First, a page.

"It was easily the closest I've ever come to dying”. That's what Red Bull kayaker Steve Fisher says of last year's epic first descent of the infamous Inga rapids, the world's biggest rapid.
The trip, which was the basis of his highly acclaimed white-water film “CONGO: The Grand Inga Project”, earned him a nomination for National Geographic's Adventurer of the Year award.
The film chronicles the efforts of Fisher and big water pros Ben Marr, Rush Sturges and Tyler Bradt as they battle seemingly insurmountable obstacles, navigate through the maddening politics of a central African country and face their own worst fears in an attempt to survive the dirty and ferocious Inga Rapids.
The rapids have a deserved reputation. The last team to attempt a descent, in 1985, ended in disaster when all seven died, although whether that was from the water or from soldiers, no one knows for sure.
The rapids are located on a 15km section of the Congo, the world's second largest river, where the water rushes at 50kph — almost 50 times the average flow of the Grand Canyon's steepest section — and where 12m waves are not uncommon.
“I would say that the Congo, without a doubt is the scariest, most dangerous thing I have ever done in a kayak,” Bradt would later recall, and this from someone who holds the record for dropping a 187-foot waterfall. “It felt like the river was literally trying to kill us at every single twist and turn.”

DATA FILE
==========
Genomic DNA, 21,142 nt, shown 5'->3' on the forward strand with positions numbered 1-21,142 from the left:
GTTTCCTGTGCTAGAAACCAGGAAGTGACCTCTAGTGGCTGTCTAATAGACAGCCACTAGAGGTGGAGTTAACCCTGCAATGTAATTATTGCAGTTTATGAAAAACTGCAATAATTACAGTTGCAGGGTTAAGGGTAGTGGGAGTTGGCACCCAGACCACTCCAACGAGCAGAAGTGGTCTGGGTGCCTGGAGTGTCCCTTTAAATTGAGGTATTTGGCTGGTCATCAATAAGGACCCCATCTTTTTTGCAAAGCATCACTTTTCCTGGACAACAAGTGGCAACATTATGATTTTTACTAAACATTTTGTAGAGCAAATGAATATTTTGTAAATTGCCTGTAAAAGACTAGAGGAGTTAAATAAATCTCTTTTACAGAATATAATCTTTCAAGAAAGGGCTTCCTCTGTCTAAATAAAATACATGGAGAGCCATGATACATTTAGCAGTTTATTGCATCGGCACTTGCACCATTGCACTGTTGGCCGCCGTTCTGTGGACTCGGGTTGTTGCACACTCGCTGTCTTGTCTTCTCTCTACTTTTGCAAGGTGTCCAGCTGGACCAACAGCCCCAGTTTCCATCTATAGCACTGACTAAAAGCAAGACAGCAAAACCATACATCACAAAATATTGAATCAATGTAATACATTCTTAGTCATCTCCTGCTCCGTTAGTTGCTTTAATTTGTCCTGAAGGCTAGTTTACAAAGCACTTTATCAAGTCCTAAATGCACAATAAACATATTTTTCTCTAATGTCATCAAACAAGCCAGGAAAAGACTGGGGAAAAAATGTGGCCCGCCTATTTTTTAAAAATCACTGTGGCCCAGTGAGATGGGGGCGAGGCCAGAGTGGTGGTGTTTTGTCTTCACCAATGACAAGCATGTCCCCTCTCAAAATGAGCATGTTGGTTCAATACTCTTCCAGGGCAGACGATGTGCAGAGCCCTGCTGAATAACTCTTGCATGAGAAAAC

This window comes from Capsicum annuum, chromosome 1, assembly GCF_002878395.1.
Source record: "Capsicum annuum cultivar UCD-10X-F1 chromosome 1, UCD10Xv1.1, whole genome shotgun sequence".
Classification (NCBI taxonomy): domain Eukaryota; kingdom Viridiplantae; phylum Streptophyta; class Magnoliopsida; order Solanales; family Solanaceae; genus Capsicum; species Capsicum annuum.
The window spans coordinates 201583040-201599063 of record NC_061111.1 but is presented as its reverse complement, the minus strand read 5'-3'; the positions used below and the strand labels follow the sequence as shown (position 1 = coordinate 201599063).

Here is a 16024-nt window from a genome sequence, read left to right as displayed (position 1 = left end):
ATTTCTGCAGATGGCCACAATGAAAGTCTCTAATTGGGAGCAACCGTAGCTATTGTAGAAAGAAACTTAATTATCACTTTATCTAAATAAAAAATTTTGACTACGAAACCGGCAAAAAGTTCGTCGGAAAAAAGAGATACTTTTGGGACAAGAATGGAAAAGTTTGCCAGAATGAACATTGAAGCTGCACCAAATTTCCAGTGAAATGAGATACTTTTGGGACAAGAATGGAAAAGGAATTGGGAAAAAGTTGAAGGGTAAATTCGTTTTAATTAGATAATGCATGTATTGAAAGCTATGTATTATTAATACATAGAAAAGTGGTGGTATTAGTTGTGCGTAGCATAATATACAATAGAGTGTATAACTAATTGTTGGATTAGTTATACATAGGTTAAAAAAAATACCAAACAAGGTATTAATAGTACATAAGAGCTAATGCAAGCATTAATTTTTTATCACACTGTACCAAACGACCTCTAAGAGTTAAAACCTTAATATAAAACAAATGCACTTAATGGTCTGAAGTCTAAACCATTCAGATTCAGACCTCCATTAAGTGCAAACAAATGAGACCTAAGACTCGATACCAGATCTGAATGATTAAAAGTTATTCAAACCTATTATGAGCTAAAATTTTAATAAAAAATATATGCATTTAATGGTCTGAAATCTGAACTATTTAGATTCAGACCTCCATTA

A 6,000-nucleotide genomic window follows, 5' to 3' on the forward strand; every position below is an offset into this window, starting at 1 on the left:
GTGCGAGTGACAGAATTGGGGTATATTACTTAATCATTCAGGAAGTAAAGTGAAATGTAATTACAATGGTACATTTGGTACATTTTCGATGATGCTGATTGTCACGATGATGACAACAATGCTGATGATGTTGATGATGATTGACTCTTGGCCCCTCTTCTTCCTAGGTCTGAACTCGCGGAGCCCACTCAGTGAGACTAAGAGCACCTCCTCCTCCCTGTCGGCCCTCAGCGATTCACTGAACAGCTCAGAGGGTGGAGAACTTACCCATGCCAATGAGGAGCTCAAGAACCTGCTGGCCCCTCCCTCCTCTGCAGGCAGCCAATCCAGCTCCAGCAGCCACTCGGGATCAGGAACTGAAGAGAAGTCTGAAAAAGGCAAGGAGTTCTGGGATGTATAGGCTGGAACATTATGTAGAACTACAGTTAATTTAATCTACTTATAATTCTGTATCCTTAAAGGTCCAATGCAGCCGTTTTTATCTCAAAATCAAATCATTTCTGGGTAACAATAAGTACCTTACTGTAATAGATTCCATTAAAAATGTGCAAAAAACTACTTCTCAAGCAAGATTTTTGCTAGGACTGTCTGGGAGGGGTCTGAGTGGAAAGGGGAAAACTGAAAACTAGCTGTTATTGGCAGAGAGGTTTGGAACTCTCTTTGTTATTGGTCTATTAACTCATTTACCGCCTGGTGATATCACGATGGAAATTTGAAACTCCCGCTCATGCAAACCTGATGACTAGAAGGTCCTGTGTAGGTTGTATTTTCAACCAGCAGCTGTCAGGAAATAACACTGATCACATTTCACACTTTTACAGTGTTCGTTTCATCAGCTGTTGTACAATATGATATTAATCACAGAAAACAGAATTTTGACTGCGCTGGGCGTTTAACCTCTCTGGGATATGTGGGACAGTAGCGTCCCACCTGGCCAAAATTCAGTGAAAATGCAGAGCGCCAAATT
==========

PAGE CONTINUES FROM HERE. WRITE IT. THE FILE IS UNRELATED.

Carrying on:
It nearly succeeded. In one particularly notable segment of the film, Fisher spends a full 60 seconds submerged before emerging miraculously unscathed.
The film was released last August and met with widespread acclaim throughout the paddling world, including winning the "Best in Show" award at the National Paddle Film Festival in Frankfort, Kentucky.
So what does Fisher have planned next? “I have got a few awesome kayak adventures up my sleeve, but since I’ve done Inga, they won’t be about ‘higher’ and ‘more dangerous’,” he told Redbull.com.
“Done that! What I would like to focus on in future are my film-making skills. I want to apply my story telling to high-end cinematography about other people, specifically younger kayak talent and eventually other sports. More to come soon!”
To get the full story and see Fisher's award-winning 80-minute documentary, visit ingaproject.com.